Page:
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Pet Insurance

back and white dog sitting in the grass

Insurance. We all love to hate it.  Political parties fight tooth and nail over it.  For many of us it seems like we pay more for it than we get out of it.  Then, an unexpected illness or tragedy strikes and insurance cannot be our friend fast enough.  Truly a love/hate relationship.

This week we are going to talk about the peace of mind, the positives, the perils and the pitfalls of pet insurance.  Insurance for animals has been around since 1890, but was initially focused on livestock.  The first pet insurance was issued to television’s Lassie in 1982.  Since then, the industry has been growing slowly and steadily.  Of the estimated 78 million pet dogs and 86 million pet cats in the United States, only 1.6 million pets in North America are insured.  The idea behind insurance is to protect you against financial hardship should your pet become seriously ill or injured.  If you have no financial constraints and your budget can absorb a several hundred to several thousand-dollar pet medical expense, then insurance is not for you.  If this is not the case, there are many factors to consider when deciding on pet insurance.

Cost:  A basic policy for dogs starts at approximately $22 – $25 dollars per month and $16 – $18 for cats.  Many insurance companies allow you to customize the policy by choosing your level of deductible and amount of coverage.  Lower deductibles and better coverages equal higher premiums.

What is covered:  Read the policy carefully and know exactly what is covered.  Some policies do not cover congenital or hereditary conditions such as hip dysplasia, cataracts and heart defects.  Some have breed specific restrictions on coverage.  If you have any questions at all about coverage, contact the company, be specific and get it in writing.  Verbal communication will not hold up if there is a dispute about coverage later.  Some companies also cover the partial cost of routine health care such as vaccines, heartworm testing and preventatives, and neutering.

When does coverage start:  For some policies, coverage may not start for 30 days after the policy is issued.

Deductibles:  These will vary from company to company.  Check to see whether the deductible is based on a per incident or an annual basis.

Limits:  Many policies have reimbursement limits applied per incident, per year, based on age or a lifetime limit.  Be certain you know these specifics when comparing policies.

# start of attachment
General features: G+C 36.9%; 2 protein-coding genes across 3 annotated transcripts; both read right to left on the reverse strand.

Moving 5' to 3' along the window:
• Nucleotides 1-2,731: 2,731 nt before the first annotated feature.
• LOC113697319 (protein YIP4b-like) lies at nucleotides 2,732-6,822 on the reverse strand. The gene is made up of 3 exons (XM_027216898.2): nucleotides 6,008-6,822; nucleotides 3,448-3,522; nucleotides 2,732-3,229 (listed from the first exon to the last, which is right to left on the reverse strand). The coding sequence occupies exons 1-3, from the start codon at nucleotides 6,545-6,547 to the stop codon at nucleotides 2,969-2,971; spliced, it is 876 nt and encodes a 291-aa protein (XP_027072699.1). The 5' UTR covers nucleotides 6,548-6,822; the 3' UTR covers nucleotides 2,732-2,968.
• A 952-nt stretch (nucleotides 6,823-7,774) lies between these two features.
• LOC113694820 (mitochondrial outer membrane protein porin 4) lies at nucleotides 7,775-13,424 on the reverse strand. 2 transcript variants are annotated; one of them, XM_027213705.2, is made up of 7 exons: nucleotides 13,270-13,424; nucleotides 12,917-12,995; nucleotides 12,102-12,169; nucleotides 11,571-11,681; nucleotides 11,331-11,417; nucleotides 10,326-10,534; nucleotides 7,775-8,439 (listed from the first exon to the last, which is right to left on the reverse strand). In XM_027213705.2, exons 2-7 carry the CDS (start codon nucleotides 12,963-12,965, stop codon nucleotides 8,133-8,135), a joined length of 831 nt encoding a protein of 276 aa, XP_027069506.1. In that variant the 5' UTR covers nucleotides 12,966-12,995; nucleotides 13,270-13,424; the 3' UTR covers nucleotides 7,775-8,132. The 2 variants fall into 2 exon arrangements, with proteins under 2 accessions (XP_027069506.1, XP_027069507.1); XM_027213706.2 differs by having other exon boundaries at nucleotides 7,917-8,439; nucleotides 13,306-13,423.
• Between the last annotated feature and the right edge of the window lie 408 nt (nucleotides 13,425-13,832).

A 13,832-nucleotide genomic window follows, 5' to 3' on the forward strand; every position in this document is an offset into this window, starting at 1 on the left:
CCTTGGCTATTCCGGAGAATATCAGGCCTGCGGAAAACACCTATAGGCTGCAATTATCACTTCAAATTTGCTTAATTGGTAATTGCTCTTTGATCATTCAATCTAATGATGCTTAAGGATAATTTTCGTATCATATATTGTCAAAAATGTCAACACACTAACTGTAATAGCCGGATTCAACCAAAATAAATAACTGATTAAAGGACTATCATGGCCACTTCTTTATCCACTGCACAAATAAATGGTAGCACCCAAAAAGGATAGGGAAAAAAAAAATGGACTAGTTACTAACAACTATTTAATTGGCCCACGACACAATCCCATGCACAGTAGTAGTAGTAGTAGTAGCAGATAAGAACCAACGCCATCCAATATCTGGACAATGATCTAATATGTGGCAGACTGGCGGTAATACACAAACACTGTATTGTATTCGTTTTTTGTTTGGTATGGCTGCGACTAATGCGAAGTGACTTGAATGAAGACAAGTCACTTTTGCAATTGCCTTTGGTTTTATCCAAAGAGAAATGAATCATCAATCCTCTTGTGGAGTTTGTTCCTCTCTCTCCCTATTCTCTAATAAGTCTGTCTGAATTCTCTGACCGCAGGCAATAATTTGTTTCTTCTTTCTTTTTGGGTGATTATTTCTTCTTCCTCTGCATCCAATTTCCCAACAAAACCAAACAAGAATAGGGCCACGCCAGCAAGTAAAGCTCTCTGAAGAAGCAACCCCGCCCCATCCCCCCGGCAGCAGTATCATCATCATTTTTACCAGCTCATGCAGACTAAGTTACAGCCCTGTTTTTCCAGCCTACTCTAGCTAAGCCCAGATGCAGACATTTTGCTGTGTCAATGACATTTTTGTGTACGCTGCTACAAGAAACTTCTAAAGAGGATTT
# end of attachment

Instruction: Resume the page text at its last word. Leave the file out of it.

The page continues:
Pre-existing conditions:  What does the company define as a pre-existing condition?  Some companies will limit coverage on a disease or illness that has been treated in the past 30 days, while others look back 6 months to 1 year.  All companies will ask your veterinarian for a copy of your pet’s medical history (with your prior written permission) before issuing a policy.  You also cannot apply for insurance once an accident or illness has occurred, hoping to get same day coverage.  The best time to buy pet insurance is the first day you get your pet, before they have a pre-existing condition.

Reimbursement:  Find out how reimbursement is calculated.  Is it based on the actual veterinary bill, a benefit schedule or usual and customary rates for your region of the country?

Research and compare:  Look at several companies, make a comparison list of their benefits and compare apples to apples.  If you don’t know where to start, ask your veterinarian which companies they deal with the most.

If you are financially disciplined, you may consider being your own pet insurance company.  Set up a bank account with an automatic payroll deduction and pay yourself the amount you would pay a pet insurance company each month.  If you get a large tax refund, consider using that to start your pet health savings account.  The upside is you get to keep control of the money and the interest and if you do not use it, the money is still yours.  On the downside, if your pet has an illness or injury at a young age, the balance of the account may not be sufficient to cover it.  The challenge would be to not use money from the pet health savings account for a sudden non-pet related financial hardship.

Insurance can be a great resource and source of comfort and peace of mind should your pet become ill or injured.  Thanks to insurance, many pet owners have been able to provide a level of care to their pet they could not otherwise afford, rather than making the heart-wrenching decision to pet them to sleep for financial reasons.  Remember that pet insurance is a business.  The insurance company’s goal is to make a profit, pet health and wellness is a byproduct of that goal.  Therefore, most of us will pay more for pet health insurance over the lifetime of the policy then we will receive back in benefits.  The tradeoff we make is the knowledge and security that our pet will be taken care of no matter what happens.